(UVALDE, Texas) — What began as a milestone marking adulthood ended in tragedy after a suspected gunman used the AR-15 style rifle he purchased days after he turned 18, authorities said.
Uvalde High School student Salvador Ramos allegedly purchased two assault rifles just days after turning 18 and used them to carry out the second-worst school shooting in U.S. history — all within a span of eight days, authorities said.
Ramos was known for fighting and threatening fellow students, some classmates told ABC News. He allegedly exhibited unusual behavior such as threatening classmates and claiming to have cut scars into his face, classmates said.
Authorities said during a press conference Wednesday afternoon that Ramos had dropped out of school.
Twenty-one people, including 19 third and fourth grade children, were killed in the attack, law enforcement officials said. Two teachers were killed, too. Another 17 people were wounded, including three law enforcement officers.
This is how the shooting unfolded:
Ramos moves in with his 66-year-old grandmother, Celia, Steve McCraw, director of the Texas Department of Public Safety, said during a press conference Wednesday afternoon.
Ramos turns 18, according to the Bureau of Alcohol, Tobacco, Firearms and Explosives.
Ramos buys a semi-automatic rifle at a local sporting goods store called Oasis Outback, McCraw said.
Ramos purchases 375 rounds of ammunition for that rifle, McCraw said. It is not known where he purchased that ammunition.
Ramos buys a second semi-automatic rifle at the same store, McCraw said.
Morning: An Instagram account that law enforcement sources tell ABC News they believe is connected to Ramos sent another user on the social media platform a photo of a gun laying on a bed, according to a user who shared direct messages from the suspect’s alleged account with ABC News.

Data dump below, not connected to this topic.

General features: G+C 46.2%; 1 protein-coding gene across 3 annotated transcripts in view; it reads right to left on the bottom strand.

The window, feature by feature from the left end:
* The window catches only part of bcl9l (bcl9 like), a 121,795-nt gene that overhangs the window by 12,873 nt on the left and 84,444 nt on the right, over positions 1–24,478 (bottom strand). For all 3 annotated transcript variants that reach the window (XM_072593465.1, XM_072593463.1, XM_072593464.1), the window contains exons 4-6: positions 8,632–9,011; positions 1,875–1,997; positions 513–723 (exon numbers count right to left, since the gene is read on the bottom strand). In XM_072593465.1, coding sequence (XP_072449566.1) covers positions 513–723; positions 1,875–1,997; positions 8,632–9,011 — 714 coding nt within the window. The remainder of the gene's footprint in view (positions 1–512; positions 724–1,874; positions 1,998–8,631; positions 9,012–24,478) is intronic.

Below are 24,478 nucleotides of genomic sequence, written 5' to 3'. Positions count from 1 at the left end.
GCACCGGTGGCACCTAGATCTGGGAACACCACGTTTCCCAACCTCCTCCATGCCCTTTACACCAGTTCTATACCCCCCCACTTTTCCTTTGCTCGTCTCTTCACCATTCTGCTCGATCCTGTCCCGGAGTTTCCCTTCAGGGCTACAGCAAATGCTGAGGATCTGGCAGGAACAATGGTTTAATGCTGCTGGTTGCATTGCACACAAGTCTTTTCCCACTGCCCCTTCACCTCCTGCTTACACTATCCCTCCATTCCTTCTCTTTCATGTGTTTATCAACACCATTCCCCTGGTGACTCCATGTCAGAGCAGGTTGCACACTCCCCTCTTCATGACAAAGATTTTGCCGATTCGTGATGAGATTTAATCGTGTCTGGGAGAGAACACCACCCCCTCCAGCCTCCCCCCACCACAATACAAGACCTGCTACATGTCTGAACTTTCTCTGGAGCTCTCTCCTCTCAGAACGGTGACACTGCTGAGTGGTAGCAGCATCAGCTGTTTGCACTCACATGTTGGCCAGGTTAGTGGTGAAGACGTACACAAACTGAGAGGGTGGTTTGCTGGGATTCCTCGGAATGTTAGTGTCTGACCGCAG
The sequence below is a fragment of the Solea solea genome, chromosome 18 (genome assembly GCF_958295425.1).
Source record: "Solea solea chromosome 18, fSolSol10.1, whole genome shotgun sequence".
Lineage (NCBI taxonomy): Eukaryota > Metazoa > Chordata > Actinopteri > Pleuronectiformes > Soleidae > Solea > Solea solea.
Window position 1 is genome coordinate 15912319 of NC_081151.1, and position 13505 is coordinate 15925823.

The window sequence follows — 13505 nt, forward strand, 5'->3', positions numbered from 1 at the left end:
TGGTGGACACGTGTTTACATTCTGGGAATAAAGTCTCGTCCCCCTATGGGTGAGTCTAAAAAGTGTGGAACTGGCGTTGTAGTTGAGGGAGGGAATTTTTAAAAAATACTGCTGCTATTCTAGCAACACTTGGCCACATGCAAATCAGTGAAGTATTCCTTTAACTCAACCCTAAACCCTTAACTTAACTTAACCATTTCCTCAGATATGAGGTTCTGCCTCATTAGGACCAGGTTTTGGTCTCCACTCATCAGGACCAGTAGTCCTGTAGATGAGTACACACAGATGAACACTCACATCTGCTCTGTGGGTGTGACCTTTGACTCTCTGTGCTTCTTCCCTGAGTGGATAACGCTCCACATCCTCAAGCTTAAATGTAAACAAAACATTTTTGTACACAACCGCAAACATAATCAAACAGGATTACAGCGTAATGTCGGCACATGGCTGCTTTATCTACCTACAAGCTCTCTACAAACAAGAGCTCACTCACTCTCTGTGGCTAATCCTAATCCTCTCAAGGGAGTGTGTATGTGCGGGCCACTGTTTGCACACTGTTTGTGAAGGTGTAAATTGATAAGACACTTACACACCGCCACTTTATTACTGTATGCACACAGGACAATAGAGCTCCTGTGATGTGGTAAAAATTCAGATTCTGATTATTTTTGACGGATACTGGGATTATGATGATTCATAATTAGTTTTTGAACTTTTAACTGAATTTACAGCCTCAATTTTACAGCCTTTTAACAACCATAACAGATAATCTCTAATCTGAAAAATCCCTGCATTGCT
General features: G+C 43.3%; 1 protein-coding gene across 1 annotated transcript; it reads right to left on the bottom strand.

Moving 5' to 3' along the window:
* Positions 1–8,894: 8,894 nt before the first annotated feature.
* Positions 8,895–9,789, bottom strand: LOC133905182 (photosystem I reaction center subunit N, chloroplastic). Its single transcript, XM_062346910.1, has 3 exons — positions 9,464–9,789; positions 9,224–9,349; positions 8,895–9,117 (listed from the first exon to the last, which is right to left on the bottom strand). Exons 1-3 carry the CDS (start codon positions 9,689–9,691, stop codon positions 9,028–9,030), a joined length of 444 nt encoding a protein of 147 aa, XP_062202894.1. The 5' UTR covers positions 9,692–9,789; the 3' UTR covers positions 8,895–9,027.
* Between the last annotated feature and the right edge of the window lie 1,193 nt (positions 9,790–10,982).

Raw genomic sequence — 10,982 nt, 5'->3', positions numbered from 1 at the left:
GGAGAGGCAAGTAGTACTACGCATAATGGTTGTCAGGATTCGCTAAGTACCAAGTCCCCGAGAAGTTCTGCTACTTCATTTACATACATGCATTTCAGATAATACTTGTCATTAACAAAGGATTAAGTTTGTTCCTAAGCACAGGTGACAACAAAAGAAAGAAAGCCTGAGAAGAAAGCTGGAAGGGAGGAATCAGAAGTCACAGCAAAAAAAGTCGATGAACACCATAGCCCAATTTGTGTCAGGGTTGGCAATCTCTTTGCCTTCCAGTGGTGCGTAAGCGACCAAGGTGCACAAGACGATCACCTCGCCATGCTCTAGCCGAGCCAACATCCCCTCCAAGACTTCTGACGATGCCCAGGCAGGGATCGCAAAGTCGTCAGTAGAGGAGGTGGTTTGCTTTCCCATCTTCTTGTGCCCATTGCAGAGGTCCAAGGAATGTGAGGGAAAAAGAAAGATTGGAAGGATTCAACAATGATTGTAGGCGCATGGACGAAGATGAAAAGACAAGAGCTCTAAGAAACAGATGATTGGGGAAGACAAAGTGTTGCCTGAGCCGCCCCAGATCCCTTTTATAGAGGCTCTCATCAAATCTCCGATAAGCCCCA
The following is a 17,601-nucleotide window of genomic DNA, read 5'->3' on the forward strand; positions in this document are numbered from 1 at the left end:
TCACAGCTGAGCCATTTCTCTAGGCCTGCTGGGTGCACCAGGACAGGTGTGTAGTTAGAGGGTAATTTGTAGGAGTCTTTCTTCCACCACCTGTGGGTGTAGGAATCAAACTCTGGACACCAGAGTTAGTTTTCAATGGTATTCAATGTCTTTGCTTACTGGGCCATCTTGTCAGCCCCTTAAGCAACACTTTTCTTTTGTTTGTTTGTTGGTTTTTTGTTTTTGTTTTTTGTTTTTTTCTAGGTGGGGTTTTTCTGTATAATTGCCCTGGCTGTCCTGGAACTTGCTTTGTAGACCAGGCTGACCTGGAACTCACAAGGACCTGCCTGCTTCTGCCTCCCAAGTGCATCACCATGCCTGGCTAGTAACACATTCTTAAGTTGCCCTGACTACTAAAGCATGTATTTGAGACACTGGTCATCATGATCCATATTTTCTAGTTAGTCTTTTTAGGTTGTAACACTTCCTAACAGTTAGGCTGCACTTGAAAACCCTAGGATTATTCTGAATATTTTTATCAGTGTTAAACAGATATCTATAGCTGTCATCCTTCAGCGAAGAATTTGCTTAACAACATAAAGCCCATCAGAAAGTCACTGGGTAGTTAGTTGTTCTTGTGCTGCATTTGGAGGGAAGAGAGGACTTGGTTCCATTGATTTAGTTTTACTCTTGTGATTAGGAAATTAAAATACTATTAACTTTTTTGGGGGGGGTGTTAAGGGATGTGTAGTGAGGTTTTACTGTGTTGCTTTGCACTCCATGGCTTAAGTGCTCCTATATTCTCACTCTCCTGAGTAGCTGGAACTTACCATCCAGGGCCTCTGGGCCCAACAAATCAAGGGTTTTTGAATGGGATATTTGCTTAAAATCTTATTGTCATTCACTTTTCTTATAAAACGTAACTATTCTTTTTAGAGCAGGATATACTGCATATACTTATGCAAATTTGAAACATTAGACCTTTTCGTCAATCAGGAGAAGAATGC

11 a.m.: Ramos allegedly had three communications on the social media platform Meta describes as private one-to-one text messages. One message to an unknown recipient stated that he was going to shoot his grandmother, Texas Gov. Greg Abbott said in a press conference Tuesday.
Before 11:30 a.m.: Another one-on-one message said he had shot his grandmother, and the third said he was going to shoot an elementary school, but did not specify the school, Abbott said.
Ramos then shot his 66-year-old grandmother in the head at their residence, and she was able to run across the street and call police, McCraw said. She was taken to the hospital via helicopter and is still in critical condition, McCraw said.
Ramos drove about 2 miles to Robb Elementary in his grandmother’s truck crashing the vehicle outside the school, McCraw said. He exits the vehicle with a backpack and rifle, authorities said.
11:32 a.m.: The gunman went toward the west side of the campus, which is a back door, but as he was approaching the door, a Uvalde Independent School District police officer attempted to confront the gunman him, McCraw said.
Ramos shot the school district officer, authorities said.
At one point, students heard banging on a window before their teacher saw the shooter with a “big gun,” a fourth-grade student who was inside the school at the time said in an interview with ABC News, describing the “nonstop” gunshots that followed.
After Ramos entered the school through a back door, he went into a classroom that was connected internally to a second classroom and began shooting, authorities said.
“That’s where the carnage began,” McCraw said.
Law enforcement then converged into the classroom and Ramos was shot and killed by an officer, authorities said.
11:43 a.m.: Robb Elementary School posts to Facebook that the campus has gone under lockdown “due to gunshots in the area.”
12:17 p.m.: Uvalde Consolidated Independent School District announces the shooting on Twitter.
12:30 p.m.: Uvalde Fire Department scanner traffic calls on “additional firemen need to respond to Mill Street to establish a perimeter to assist Uvalde EMS and Uvalde PD.”
1:06 p.m.: Police report that the suspected shooter was killed by officers at the scene after they broke into the classroom.
ABC News’ Lucien Bruggeman and Matthew Fuhrman contributed to this report.
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